Unpurchased food is donated to food banks and other charities – in FY 2022, Walmart reported donating more than 696 million pounds of food in the US.
Inedible food was turned into fodder, compost or energy.
“Our stores in Argentina, Canada, Chile, Japan, South Africa, the United Kingdom and the United States, for example, send some of their food waste to anaerobic digesters, which break down the food into gases that can be used as fuel. and fertilizer,” the website reads.
The US Department of Agriculture and the US Environmental Protection Agency launched a challenge to encourage companies to change their wasteful ways.
The US Food Loss and Waste 2030 Champions is designed to “recognize companies that have made a public commitment to reduce food loss and waste in their operations in the United States by 50 percent by the year 2030.”
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From its inception in 2016 through May 2022, more than 45 food companies, including supermarkets, have joined the lead, including Albertsons, Aldi, Food Lion, Kroger, and Walmart.
“Food Lion is committed to donating an additional 1 billion meals to its neighbors in need by 2025 since reaching the goal of 500 million meals by 2019. In 2021, more than 152 million meals were donated through Food Lion Feeds and since then more than 902 million donated. 2014,” states the USDA in its milestone report, published in September 2022.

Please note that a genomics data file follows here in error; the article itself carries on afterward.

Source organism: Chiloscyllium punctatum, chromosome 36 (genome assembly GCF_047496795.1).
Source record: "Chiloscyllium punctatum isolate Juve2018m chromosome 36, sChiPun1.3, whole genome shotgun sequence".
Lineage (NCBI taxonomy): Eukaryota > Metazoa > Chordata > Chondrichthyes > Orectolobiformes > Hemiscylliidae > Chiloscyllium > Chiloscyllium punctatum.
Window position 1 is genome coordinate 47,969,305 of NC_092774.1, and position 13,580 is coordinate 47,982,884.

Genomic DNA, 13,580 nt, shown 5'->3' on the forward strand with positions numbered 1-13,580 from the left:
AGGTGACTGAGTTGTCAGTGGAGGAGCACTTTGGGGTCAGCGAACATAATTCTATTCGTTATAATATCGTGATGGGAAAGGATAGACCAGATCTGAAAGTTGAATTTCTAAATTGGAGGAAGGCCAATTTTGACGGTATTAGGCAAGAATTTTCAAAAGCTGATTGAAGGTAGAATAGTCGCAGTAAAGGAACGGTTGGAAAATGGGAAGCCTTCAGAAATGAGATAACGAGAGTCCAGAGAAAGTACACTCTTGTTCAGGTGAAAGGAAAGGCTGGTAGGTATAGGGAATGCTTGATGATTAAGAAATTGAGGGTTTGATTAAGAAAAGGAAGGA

Learn more on the US Food Loss and Waste 2030 Champions website, usda.gov/foodlossandwaste/champions.
Food waste is a problem beyond supermarket shelves.
According to Feeding America, a charity dedicated to ending hunger, 34 million people in the US go hungry, yet 119 billion pounds of food is wasted – nearly 40% of all food in the US is wasted.
“That equates to 130 billion meals and more than $408 billion in food thrown away each year,” according to Feeding America.
Tiana Kennell is the food and eating reporter for the Asheville Citizen Times, part of the USA Today Network. Email her at email@example.com or follow her on Twitter/Instagram @PrincessOfPage. Please support this kind of journalism with onesubscription to the Citizen Times.